, , , , , , , , , ,

To continue with this theme of sexual assault, this post through One Gentleman’s Perspective will now address rape. Like any other word in humanity, some will alter its meaning over time. This poses quite a dilemma on what we classify as rape. More importantly though, rape is not only an act that defies everything a gentleman stands for, but it is also a stain against humanity.

What exactly can we consider as rape? On one hand, you have a radical interpretation where rape solely applies to women.

For this interpretation, rape only applies to women, but what falls under rape is quite alarming. Whenever any male inserts an object or penis into a vagina (PIV), this defines rape.

Excuse me for a moment as I pick up my jaw, which is now resting on the floor. For those with this radical view, intercourse is an act that oppresses women, because she may think she wants sex, but naturally does not. How is this a rational conclusion?

Apparently, to those with this view, women are like mindless animals, incapable of making their own decisions.

Apart from this idea of penetration being rape, if a male is in a higher social or economic position and has consensual sex with a woman, it is rape.

How is this possible?

Well, if a man holds this position and feels entitled to have sex when he wants, he in fact has power over others.

By acting out this superior position upon someone who does not have a similar social, personal, cognitive, economic, or political power, privilege, and sense of entitlement—he in effect is committing the act of rape.

Apparently, the woman is not equipped on a subconscious level, to object to the sexual act(s). The woman confines herself within her own subconscious inferiority.

Once again, this classifies women as mindless animals. So, although the act is taking place with their consent, they subconsciously feel so inferior, they cannot refuse the act even though they may want to.

I do not buy this concept of women being mindless animals. I refuse to view women as grown children.

As you can see, that interpretation is dangerous. Imagine a man who owns a company with 500 employees.

Should he receive the labeling of a rapist, after having consensual sex with a C-level executive, without ever expressing verbally or implying non-verbally, a sense of entitlement or superior position?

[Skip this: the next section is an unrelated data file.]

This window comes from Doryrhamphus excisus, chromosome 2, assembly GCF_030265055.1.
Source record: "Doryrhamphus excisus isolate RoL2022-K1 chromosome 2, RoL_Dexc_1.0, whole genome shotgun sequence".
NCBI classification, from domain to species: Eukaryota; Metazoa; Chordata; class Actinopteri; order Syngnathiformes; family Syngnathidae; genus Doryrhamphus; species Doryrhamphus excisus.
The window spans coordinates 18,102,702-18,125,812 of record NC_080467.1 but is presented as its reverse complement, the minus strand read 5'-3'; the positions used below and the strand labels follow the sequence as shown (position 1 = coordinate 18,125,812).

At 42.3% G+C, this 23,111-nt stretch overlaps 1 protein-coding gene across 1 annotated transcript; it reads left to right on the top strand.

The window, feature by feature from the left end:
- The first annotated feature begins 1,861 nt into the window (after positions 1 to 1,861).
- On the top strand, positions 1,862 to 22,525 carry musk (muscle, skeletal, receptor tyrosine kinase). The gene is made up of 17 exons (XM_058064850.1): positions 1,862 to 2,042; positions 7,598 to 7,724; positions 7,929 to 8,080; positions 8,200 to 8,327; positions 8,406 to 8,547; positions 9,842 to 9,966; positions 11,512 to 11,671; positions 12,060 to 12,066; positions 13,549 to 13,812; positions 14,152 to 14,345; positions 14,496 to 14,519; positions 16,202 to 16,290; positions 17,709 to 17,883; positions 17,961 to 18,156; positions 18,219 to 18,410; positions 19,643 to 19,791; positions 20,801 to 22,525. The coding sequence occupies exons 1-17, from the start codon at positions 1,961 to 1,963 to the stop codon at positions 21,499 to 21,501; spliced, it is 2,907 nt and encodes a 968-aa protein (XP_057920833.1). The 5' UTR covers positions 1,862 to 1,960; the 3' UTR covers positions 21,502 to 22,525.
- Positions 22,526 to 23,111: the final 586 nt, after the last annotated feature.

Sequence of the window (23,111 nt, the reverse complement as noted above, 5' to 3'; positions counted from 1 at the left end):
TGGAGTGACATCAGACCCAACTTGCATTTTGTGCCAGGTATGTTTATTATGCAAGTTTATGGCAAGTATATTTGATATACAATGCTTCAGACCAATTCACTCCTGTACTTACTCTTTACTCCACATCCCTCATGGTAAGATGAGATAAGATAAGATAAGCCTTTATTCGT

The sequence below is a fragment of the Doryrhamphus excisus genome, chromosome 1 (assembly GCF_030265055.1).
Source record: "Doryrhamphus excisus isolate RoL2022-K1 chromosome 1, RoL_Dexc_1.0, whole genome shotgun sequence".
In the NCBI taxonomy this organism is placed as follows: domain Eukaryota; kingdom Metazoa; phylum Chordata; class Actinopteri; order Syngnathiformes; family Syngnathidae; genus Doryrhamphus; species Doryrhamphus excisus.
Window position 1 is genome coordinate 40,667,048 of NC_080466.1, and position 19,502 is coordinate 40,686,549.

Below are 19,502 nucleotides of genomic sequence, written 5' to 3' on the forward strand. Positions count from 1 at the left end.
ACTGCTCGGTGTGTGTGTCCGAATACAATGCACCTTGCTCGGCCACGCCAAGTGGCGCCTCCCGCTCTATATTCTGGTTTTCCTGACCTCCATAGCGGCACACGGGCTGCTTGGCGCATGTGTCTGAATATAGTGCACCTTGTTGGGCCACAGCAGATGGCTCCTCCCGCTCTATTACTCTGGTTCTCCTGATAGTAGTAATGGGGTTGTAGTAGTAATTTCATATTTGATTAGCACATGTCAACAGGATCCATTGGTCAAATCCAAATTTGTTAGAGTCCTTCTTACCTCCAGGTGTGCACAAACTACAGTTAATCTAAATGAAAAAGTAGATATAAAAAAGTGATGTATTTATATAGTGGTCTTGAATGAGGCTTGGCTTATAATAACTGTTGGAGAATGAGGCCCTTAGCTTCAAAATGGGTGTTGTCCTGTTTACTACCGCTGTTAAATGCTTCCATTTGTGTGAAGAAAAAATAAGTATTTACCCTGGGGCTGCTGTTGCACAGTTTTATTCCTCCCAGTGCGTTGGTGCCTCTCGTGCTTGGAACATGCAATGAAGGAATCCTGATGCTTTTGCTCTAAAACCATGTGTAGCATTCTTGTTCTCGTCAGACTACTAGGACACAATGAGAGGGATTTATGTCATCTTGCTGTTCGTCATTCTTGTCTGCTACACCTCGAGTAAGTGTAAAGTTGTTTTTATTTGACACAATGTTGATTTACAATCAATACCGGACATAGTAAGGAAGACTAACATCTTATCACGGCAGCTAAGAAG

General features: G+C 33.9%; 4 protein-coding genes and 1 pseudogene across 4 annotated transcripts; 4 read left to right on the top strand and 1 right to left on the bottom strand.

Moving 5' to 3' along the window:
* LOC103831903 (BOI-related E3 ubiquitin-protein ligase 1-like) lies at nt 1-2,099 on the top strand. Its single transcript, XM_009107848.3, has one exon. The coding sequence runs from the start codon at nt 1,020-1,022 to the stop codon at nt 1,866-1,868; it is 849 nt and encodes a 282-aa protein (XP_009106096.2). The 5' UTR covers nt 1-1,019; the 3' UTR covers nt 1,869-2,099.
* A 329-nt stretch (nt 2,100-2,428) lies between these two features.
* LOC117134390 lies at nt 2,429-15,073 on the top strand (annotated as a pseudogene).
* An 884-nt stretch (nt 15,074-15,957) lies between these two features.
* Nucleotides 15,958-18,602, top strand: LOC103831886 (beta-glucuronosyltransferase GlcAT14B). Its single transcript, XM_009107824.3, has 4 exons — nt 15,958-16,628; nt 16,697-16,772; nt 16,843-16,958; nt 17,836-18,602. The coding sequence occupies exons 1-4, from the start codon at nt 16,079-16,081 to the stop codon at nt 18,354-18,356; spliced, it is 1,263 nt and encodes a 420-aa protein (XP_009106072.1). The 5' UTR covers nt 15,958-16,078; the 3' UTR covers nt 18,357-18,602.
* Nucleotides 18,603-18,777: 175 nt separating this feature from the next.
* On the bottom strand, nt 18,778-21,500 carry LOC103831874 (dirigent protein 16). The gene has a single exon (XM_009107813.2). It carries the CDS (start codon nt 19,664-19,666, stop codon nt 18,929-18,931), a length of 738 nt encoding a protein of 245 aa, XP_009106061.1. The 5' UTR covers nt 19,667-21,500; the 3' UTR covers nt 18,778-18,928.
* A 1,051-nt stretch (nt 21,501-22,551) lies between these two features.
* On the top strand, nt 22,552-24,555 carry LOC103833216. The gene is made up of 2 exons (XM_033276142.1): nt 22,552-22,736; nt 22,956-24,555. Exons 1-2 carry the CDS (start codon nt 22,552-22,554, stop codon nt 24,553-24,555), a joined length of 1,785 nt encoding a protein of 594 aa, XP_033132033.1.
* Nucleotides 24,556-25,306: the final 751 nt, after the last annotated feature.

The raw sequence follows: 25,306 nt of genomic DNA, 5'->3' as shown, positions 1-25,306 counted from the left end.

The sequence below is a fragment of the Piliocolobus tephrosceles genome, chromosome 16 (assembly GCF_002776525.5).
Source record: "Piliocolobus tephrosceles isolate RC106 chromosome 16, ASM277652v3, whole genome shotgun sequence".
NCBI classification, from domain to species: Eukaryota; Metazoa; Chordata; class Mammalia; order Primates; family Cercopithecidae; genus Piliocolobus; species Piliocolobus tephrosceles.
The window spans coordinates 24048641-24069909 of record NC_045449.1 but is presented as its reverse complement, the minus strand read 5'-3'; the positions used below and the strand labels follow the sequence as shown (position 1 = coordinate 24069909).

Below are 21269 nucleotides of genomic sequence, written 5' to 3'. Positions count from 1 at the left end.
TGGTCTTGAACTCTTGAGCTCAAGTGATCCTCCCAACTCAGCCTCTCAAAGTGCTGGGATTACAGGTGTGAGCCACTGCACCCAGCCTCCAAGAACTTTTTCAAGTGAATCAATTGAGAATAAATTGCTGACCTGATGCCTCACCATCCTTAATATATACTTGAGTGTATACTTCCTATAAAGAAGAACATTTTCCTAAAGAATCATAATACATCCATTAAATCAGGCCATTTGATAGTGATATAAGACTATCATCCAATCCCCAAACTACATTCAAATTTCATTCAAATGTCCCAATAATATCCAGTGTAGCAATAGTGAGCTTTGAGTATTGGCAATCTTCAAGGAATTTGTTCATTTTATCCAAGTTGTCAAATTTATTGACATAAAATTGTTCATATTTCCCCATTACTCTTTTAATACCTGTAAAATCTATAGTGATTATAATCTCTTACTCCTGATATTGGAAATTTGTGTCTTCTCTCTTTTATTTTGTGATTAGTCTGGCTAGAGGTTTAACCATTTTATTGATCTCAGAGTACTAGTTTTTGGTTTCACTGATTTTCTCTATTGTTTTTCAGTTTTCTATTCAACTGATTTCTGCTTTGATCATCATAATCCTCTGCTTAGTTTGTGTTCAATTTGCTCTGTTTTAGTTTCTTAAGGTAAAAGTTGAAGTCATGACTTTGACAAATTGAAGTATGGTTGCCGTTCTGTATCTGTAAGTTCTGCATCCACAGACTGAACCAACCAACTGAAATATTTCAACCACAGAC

Is it the male’s fault that a consensual act took place, where the female perceives such an inferiority complex; she cannot consciously refuse the continuation of a sexual act? This is dangerous to classify such a situation as rape.

On a more moderate level, Merriam-Webster defines rape as forcing someone to have sex with you, by using violence or the threat of violence.

in other words, think of a roommate clearly aware of your lack of consent, yet proceeds regardless of the fact.

Think of a guardian who deceitfully takes advantage of the bond with a family member, in a way to initiate sexual acts. The key with this moderate stance comes in the form of consent.

When a person, whether male or female, proceeds when the other member clearly refuses the sexual advances…this is rape.

The vicious act of spiking their drink and having sex under this circumstance, where they are completely impaired…this is rape. It does not matter if it is a friend, stranger, etc. The act of consent was not present.

There are many other examples of encounters, which fall under this moderate view of rape. The key is that it is absent of consent and most importantly, affects both males and females.

To think rape only occurs with women is absurd. To classify any act of penetration as rape is not only broad and absurd, but also dangerous.

This brings us to the barest interpretation of rape. Through this perspective, people view rape only in instances where a woman is walking down a dark alley, and encounters a masked assailant. This concept of rape simply means the most vicious and brutal attempts.

Unless a weapon is present and physical harm occurs on the victim, who is usually female, those with this perspective have a tough time believing a rape occurred.

In my humble opinion, this interpretation is just as bad as the radical approach. This approach is too specific, whereas the first is far too broad.

Why is this topic important, when it comes to understanding rape and the changes of its definition? Rape is very real, for males and females. We need to protect and educate both young girls and boys with this subject.

We cannot simply wait for a discussion after the fact, so it is vital that we remain proactive and not reactive.

The rules are changing so rapidly, it creates far too many gray areas. That in and of itself, is dangerous for both boys and girls.